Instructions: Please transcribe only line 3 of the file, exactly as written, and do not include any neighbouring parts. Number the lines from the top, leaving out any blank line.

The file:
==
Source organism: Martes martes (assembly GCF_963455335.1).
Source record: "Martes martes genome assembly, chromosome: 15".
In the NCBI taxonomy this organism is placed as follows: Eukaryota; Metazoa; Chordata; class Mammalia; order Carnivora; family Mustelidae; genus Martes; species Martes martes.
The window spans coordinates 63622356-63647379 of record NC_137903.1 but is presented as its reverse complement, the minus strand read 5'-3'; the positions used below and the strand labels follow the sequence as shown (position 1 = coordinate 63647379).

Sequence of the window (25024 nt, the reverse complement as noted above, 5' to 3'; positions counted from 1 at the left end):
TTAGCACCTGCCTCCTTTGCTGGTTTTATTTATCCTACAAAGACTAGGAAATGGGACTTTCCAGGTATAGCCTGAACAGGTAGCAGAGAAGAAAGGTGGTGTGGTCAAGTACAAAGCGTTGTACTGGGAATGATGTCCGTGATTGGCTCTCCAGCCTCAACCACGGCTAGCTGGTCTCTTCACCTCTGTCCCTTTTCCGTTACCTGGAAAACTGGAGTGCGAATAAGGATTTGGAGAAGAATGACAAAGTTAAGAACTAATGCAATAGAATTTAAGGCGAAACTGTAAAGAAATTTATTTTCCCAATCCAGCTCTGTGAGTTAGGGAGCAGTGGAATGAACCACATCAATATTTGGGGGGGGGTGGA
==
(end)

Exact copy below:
In the NCBI taxonomy this organism is placed as follows: Eukaryota; Metazoa; Chordata; class Mammalia; order Carnivora; family Mustelidae; genus Martes; species Martes martes.